The New York Times will not print several swear words, but it will, apparently, publish a video featuring so many pairs of naked breasts. Yesterday the paper unveiled a four-minute film titled “Free the Nipple?”, in which many New York women do just that.
The “Free the Nipple” movement is old news—it peaked around 2014 with the release of Lina Esco’s film about topless crusaders in New York and Miley Cyrus’s wholehearted embrace of the idea on Instagram. At this point, for the modern feminist, it is boring. Free the nipple? Sure. I don’t care. Why does the Times?
Even the video itself looks old. The women featured in it are hanging out topless on a sunny day in a New York park, indicating that the whole thing must have been filmed months ago.
In the 262-word story that accompanies the video, the paper offers an explanation as to why “Free the Nipple” is so important now:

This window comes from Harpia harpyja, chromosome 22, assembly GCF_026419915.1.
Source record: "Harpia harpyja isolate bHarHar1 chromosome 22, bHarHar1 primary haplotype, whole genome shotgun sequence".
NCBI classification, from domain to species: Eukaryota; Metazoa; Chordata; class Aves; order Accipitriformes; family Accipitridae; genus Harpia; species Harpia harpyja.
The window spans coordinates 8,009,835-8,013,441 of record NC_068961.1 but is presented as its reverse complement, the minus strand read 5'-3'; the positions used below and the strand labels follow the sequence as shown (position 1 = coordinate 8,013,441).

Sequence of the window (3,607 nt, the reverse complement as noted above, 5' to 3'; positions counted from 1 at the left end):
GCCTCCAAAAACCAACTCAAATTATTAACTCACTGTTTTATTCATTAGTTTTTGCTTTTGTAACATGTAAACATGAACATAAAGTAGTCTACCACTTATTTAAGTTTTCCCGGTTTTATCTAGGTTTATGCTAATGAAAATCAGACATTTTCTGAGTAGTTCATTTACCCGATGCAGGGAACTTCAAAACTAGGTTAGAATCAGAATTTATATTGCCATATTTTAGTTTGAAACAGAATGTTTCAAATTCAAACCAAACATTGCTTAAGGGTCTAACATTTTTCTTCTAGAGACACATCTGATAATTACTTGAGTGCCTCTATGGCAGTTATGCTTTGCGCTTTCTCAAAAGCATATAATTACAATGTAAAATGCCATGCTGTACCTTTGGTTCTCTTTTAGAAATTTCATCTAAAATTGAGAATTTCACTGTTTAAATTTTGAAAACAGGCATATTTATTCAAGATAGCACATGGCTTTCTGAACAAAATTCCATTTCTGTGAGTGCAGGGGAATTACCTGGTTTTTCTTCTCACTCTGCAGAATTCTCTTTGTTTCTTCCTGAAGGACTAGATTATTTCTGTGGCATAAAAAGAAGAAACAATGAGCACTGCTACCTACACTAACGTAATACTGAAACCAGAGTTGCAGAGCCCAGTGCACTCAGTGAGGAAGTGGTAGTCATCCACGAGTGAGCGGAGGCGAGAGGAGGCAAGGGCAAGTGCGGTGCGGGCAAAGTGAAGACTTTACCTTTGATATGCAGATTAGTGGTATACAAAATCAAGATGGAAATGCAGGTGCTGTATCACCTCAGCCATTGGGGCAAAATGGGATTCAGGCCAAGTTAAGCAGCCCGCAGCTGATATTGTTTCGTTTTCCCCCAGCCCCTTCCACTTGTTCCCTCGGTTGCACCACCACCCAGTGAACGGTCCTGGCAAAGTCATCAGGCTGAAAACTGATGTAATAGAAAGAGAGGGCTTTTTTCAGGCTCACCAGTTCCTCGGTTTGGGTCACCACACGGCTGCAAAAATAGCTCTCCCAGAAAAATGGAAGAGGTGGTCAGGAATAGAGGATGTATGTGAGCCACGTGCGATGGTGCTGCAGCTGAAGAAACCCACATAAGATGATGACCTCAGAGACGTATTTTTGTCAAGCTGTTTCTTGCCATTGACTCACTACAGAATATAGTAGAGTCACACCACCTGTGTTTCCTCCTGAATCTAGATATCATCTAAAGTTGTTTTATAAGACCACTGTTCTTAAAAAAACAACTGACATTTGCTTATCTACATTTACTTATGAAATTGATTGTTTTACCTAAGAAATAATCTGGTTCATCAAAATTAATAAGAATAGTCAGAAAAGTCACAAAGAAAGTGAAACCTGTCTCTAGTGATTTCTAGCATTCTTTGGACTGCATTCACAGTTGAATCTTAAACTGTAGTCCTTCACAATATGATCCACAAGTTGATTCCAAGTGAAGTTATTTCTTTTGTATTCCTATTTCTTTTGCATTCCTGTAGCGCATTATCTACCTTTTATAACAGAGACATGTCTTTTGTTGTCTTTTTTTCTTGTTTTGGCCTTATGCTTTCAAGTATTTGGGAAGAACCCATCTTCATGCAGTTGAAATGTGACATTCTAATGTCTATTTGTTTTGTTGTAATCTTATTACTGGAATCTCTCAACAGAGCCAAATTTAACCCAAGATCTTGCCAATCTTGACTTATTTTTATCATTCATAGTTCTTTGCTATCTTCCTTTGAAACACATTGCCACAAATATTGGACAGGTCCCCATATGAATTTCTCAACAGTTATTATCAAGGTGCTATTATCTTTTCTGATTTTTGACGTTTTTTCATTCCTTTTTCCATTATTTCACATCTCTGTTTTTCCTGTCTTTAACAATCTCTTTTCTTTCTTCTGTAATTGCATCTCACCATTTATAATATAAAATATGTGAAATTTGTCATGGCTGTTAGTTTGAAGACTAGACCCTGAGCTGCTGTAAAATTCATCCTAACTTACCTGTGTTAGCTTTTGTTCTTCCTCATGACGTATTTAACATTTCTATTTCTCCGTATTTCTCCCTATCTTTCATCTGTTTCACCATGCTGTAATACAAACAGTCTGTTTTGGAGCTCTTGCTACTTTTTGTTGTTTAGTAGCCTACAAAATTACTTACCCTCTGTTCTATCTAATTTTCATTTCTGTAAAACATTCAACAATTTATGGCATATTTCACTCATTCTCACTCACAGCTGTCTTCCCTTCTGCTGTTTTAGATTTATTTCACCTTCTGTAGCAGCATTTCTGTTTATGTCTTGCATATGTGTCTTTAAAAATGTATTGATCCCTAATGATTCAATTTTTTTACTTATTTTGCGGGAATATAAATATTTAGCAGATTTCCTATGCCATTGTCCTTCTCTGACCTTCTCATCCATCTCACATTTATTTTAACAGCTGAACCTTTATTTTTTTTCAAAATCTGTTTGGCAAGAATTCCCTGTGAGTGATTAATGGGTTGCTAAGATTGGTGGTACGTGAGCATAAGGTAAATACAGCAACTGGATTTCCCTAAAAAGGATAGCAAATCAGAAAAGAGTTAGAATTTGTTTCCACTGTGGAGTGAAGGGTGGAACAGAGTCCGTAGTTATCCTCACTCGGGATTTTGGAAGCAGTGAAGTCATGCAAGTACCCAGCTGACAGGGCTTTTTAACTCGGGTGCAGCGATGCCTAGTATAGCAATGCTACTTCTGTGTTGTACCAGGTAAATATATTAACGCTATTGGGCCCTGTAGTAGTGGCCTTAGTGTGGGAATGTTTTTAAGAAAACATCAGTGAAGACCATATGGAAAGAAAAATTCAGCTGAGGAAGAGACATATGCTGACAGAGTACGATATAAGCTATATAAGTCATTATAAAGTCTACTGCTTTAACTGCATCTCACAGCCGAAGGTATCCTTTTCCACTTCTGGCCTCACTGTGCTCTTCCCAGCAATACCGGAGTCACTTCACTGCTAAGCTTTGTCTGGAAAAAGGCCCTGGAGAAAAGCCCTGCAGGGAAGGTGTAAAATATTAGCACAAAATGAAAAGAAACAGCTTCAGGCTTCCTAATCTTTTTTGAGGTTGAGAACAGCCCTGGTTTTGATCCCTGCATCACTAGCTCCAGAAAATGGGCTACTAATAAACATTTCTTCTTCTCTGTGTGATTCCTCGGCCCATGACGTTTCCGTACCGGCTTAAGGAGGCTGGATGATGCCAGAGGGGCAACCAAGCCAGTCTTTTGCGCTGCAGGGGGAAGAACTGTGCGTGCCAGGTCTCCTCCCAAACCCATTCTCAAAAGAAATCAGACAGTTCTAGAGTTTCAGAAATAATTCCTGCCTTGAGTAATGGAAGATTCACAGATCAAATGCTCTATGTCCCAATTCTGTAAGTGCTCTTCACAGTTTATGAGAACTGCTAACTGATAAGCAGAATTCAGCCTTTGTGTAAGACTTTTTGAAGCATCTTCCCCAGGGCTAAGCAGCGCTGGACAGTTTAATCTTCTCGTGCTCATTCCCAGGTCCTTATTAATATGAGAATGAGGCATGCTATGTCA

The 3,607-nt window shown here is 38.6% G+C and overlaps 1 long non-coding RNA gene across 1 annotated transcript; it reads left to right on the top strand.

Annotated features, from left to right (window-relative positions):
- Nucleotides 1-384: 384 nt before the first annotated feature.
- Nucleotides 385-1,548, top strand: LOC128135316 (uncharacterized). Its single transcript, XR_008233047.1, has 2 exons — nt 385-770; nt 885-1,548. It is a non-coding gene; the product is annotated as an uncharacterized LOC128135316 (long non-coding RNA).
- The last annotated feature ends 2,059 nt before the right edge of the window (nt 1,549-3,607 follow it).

O.K. You might be thinking, There’s a gender pay gap. Who cares about nipple censorship?
But the debate about exposed nipples intensified in 2015.: the search term “Free the Nipple” surpassed phrases like “equal pay” and “gender equality” in terms of interest, according to Google trends.
LOL. The New York Times decided to post a video filled with boobs because...people are searching online for boobs.
But did the debate actually “intensify” in 2015? The paper included in the video a graph illustrating the interest in each search term over time, which shows a spike for “Free the Nipple” last April and another smaller spike around September.
The Times may have been able to direct even more online searchers to its video, however, had it posted it when “Free the Nipple” was actually trending. What the video’s graph doesn’t show is that searches for the term peaked in December 2014. Per Google trends:
You can still watch the video below, if you’re into that sort of thing.